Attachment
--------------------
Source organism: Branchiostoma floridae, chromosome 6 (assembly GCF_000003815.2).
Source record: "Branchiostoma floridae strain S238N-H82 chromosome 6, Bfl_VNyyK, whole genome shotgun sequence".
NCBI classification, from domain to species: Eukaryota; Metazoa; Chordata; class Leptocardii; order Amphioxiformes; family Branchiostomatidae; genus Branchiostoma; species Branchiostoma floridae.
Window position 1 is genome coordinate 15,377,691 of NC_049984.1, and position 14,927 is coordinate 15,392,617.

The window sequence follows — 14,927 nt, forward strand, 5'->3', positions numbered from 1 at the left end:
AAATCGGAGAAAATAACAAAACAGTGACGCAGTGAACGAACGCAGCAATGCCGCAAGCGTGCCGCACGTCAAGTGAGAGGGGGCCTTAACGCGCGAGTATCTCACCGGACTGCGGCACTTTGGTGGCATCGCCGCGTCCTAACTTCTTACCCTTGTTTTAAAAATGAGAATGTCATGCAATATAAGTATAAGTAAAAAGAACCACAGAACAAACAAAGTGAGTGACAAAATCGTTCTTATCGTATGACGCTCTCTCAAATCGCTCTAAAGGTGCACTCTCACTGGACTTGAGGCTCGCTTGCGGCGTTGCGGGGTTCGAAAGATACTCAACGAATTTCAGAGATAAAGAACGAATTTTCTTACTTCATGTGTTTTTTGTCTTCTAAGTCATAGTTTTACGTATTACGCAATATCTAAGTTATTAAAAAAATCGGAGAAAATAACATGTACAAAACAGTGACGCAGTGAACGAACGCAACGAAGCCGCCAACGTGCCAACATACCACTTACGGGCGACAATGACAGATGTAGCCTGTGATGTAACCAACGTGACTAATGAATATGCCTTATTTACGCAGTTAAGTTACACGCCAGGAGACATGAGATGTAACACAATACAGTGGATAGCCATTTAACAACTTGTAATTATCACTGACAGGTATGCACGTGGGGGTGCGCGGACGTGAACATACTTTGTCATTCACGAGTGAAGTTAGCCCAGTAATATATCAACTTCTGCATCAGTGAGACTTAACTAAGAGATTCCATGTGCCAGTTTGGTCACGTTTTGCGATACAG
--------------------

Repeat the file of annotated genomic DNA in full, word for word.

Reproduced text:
Source organism: Branchiostoma floridae, chromosome 6 (assembly GCF_000003815.2).
Source record: "Branchiostoma floridae strain S238N-H82 chromosome 6, Bfl_VNyyK, whole genome shotgun sequence".
NCBI classification, from domain to species: Eukaryota; Metazoa; Chordata; class Leptocardii; order Amphioxiformes; family Branchiostomatidae; genus Branchiostoma; species Branchiostoma floridae.
Window position 1 is genome coordinate 15,377,691 of NC_049984.1, and position 14,927 is coordinate 15,392,617.

The window sequence follows — 14,927 nt, forward strand, 5'->3', positions numbered from 1 at the left end:
AAATCGGAGAAAATAACAAAACAGTGACGCAGTGAACGAACGCAGCAATGCCGCAAGCGTGCCGCACGTCAAGTGAGAGGGGGCCTTAACGCGCGAGTATCTCACCGGACTGCGGCACTTTGGTGGCATCGCCGCGTCCTAACTTCTTACCCTTGTTTTAAAAATGAGAATGTCATGCAATATAAGTATAAGTAAAAAGAACCACAGAACAAACAAAGTGAGTGACAAAATCGTTCTTATCGTATGACGCTCTCTCAAATCGCTCTAAAGGTGCACTCTCACTGGACTTGAGGCTCGCTTGCGGCGTTGCGGGGTTCGAAAGATACTCAACGAATTTCAGAGATAAAGAACGAATTTTCTTACTTCATGTGTTTTTTGTCTTCTAAGTCATAGTTTTACGTATTACGCAATATCTAAGTTATTAAAAAAATCGGAGAAAATAACATGTACAAAACAGTGACGCAGTGAACGAACGCAACGAAGCCGCCAACGTGCCAACATACCACTTACGGGCGACAATGACAGATGTAGCCTGTGATGTAACCAACGTGACTAATGAATATGCCTTATTTACGCAGTTAAGTTACACGCCAGGAGACATGAGATGTAACACAATACAGTGGATAGCCATTTAACAACTTGTAATTATCACTGACAGGTATGCACGTGGGGGTGCGCGGACGTGAACATACTTTGTCATTCACGAGTGAAGTTAGCCCAGTAATATATCAACTTCTGCATCAGTGAGACTTAACTAAGAGATTCCATGTGCCAGTTTGGTCACGTTTTGCGATACAG